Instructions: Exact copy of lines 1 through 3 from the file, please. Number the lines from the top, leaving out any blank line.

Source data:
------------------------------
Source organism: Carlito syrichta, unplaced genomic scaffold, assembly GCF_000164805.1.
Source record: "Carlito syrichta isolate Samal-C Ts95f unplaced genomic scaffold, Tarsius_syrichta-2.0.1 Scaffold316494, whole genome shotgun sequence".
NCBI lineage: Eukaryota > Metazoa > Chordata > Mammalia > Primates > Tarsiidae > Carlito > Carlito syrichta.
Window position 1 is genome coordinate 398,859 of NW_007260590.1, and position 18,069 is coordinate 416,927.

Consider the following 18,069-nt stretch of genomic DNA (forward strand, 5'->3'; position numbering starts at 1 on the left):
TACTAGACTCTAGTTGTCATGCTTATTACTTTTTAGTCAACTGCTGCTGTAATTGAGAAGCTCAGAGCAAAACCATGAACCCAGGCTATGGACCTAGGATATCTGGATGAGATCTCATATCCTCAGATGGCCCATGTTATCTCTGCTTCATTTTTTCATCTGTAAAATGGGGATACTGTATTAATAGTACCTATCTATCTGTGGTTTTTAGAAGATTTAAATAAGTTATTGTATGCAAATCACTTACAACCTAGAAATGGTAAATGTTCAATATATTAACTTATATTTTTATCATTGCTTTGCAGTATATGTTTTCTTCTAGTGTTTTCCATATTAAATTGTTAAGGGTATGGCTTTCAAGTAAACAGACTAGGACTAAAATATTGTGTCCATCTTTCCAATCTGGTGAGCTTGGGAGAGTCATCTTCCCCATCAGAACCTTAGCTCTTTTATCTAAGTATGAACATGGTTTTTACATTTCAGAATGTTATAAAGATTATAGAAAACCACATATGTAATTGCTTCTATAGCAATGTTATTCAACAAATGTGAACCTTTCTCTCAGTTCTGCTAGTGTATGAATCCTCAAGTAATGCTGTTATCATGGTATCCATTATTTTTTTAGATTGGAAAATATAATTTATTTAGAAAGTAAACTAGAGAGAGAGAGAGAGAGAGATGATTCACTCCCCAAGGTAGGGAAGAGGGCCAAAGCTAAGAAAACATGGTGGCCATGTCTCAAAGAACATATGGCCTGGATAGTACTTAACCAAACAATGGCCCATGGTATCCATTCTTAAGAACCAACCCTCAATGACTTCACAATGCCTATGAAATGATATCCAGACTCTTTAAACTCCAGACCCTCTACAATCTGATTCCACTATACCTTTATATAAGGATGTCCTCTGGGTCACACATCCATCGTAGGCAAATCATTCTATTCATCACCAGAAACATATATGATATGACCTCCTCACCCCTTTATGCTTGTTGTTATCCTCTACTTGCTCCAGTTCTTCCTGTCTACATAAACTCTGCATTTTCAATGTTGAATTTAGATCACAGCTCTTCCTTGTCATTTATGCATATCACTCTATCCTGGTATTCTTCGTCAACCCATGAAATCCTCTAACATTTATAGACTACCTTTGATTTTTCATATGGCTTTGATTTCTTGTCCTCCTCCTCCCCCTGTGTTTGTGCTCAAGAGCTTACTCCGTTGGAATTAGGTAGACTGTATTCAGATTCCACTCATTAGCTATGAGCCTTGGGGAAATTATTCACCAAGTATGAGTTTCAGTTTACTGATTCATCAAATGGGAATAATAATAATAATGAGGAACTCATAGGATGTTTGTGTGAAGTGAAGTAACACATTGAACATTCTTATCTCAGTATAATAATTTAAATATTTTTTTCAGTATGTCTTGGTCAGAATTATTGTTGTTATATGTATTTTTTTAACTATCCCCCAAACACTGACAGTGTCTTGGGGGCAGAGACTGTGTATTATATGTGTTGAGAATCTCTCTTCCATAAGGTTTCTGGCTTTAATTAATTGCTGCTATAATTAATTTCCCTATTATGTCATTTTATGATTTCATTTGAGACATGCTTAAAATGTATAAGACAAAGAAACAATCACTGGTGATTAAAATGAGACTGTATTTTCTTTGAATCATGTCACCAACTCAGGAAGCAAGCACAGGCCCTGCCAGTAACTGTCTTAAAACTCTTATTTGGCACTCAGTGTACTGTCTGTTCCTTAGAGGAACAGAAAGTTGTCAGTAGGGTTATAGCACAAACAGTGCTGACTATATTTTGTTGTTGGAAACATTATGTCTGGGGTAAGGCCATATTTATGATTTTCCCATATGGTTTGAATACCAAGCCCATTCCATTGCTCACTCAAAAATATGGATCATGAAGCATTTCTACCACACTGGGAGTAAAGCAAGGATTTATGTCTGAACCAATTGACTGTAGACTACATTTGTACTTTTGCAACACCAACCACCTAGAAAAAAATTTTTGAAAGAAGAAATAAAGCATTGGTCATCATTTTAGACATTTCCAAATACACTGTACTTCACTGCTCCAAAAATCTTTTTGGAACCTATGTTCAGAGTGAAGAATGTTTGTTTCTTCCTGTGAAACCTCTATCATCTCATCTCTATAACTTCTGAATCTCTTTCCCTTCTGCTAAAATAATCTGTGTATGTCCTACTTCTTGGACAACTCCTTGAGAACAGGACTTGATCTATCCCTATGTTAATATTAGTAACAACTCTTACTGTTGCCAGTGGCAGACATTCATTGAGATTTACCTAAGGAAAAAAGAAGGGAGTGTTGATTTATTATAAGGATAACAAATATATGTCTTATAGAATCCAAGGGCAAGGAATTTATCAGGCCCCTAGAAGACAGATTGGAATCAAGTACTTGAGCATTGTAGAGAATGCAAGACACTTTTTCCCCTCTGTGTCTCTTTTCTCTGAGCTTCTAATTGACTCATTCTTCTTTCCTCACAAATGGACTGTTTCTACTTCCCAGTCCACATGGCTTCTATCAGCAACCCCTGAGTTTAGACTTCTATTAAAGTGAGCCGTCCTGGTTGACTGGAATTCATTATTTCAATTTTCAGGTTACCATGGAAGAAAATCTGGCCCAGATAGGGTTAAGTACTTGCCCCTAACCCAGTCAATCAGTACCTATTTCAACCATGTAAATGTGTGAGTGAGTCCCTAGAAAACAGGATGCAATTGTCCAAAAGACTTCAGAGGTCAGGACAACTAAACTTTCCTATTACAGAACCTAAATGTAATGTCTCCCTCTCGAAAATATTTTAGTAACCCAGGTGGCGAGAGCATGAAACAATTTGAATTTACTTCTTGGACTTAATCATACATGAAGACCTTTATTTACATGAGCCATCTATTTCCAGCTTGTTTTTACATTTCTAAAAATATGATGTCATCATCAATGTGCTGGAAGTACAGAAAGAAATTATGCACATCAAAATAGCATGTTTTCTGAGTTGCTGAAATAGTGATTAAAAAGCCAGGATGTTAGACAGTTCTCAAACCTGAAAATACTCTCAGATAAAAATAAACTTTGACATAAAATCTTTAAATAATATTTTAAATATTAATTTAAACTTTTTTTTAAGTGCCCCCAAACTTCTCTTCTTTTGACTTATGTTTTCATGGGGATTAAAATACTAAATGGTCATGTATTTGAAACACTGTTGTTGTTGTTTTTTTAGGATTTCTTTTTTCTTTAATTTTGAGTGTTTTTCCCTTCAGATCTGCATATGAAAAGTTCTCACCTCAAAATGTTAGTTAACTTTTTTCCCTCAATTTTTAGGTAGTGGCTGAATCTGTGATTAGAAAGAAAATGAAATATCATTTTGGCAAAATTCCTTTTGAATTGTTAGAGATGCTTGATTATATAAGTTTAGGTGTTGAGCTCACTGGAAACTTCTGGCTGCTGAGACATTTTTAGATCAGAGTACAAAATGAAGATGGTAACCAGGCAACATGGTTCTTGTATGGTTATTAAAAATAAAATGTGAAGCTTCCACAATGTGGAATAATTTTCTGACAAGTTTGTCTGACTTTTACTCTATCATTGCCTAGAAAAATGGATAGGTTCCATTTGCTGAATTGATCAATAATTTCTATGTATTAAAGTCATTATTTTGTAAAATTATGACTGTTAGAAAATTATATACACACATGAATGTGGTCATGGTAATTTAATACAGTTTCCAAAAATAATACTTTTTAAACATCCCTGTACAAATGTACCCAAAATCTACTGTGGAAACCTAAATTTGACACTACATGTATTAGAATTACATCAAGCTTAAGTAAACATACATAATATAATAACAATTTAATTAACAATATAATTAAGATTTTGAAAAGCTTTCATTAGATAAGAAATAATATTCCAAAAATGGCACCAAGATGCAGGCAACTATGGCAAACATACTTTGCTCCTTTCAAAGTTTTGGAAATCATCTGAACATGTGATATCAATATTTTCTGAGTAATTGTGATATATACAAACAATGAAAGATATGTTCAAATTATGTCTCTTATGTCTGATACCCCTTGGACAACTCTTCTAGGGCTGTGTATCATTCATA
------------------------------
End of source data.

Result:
Source organism: Carlito syrichta, unplaced genomic scaffold, assembly GCF_000164805.1.
Source record: "Carlito syrichta isolate Samal-C Ts95f unplaced genomic scaffold, Tarsius_syrichta-2.0.1 Scaffold316494, whole genome shotgun sequence".
NCBI lineage: Eukaryota > Metazoa > Chordata > Mammalia > Primates > Tarsiidae > Carlito > Carlito syrichta.